On Morality

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On Morality

Postby Amir » Fri May 18, 2007 4:54 pm

Part 1


No issue has sparked as much curiosity and been so instrumental in understanding human nature as that concerning morality. Its importance is so profound because it defines humanity. It sets and defines the codes by which we are judged, and by which we judge others. At its center are the justifying principles that hold an action or inaction in the light of pride or shame, embrace or censure.

Morality is so paramount, that it is directly or indirectly invoked when one pleads one’s case in front of an audience, or when society defines the rules to which all members must abide.

Such an important topic has not been overlooked in history. Since ancient times, philosophers have entangled with the issue, with mixed results. Such a vital topic has produced scores of opinions and publications through the centuries. Nonetheless, it is discomforting to notice that the overwhelming majority of citizens accept a moral code and embrace the idea of morality without ever truly examining its essence or its implications. It is particularly distressing and dangerous when such citizens, through lack of contemplation and independent analysis, simply accept a moral standard that is handed to them by those in position of power or esteem. Such complacency towards thought and analysis has led many societies down the path of barbarity, fascism, and inhumanity. The irony is that vehemently immoral paths are carved in the name of morality.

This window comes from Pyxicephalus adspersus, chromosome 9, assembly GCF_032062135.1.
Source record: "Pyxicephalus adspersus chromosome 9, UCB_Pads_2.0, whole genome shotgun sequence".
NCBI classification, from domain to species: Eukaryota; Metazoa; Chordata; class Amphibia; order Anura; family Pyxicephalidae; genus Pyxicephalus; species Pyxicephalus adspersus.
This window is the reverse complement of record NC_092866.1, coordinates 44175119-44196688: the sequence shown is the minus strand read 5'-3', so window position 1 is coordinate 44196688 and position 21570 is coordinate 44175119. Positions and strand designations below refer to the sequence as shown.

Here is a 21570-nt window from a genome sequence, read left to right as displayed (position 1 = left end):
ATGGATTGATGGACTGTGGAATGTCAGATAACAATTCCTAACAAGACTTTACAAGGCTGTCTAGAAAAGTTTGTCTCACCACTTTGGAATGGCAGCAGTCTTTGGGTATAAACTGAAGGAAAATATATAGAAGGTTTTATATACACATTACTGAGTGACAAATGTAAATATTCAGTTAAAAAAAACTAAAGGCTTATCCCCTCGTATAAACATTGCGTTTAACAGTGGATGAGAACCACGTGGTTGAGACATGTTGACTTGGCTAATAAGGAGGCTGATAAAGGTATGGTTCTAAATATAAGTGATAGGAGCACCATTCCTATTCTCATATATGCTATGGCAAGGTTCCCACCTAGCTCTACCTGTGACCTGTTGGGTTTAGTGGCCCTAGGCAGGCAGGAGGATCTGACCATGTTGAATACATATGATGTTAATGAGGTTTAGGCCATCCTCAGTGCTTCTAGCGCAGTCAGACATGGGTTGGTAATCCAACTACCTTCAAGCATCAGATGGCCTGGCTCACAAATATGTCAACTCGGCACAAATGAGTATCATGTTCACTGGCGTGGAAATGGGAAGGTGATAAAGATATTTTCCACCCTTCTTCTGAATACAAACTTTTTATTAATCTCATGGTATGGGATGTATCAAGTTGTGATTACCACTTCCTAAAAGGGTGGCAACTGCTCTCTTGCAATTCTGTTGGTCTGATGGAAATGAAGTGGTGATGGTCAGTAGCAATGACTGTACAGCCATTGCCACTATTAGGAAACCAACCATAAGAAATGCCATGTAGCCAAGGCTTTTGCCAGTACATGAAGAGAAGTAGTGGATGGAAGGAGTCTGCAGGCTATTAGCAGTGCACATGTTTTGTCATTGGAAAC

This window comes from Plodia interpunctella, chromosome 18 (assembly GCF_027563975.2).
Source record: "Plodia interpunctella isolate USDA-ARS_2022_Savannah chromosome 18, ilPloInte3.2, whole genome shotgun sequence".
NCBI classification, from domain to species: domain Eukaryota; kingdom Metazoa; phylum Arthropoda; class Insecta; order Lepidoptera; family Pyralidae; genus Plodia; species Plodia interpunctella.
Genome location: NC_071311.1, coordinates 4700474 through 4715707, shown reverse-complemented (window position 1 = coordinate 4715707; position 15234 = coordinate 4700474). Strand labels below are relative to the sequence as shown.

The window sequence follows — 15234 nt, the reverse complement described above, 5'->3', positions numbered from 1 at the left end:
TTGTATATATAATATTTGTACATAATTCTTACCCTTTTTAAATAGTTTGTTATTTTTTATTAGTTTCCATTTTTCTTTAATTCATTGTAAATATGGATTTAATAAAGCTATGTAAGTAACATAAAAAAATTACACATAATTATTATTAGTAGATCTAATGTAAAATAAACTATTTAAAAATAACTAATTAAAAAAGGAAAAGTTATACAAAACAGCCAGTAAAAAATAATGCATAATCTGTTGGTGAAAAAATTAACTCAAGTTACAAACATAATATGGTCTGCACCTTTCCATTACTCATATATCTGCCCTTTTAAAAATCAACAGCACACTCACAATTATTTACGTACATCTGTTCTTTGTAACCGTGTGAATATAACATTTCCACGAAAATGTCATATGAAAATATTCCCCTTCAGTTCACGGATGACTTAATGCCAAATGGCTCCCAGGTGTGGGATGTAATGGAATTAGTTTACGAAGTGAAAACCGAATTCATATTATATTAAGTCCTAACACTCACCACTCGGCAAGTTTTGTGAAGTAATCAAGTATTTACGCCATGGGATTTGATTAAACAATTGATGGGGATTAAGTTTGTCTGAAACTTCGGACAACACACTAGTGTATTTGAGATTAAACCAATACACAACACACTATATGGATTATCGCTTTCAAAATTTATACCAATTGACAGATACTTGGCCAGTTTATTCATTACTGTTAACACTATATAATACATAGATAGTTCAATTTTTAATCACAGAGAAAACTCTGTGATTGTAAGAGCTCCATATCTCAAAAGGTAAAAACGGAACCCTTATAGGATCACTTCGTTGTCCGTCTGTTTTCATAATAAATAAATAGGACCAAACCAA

It is for that reason that this article is written regarding morality. It is an understanding that is not complete, but has gained a foothold after extensive analysis. In an endeavor to understand, it is futile to re-invent the wheel. Therefore, it is always best to first familiarize oneself with the work of others, and then to build upon that foundation. A number of works exist on the matter, but the author which has to date shed the most light on the subject is David Hume – the greatest of all moralists. Therefore, his contribution to the study of morality will be at the core of this essay.

A Few Words On Hume


David Hume (1711-1776) was a Scottish philosopher and historian. He wrote the History of England, which is one of the most prominent texts on British history. He was also an atheist, and because of it he was passed over for many academic positions in his life. His writing has within it skepticism (in Enquiry concerning Human Understanding) and sentimentalism (in Enquiry concerning the Principle of Morals). His initial work was entitled A Treatise of Human Nature, but was not embraced because of what later Hume called literary rather than material deficiency. He later rehashed it into the EHU and EPM, which were widely successful, probably because of a more fluid literary style. Of all his works, he himself considered the EPM his most noteworthy achievement, and declared that of all his works this was the one for which he wished to be most remembered.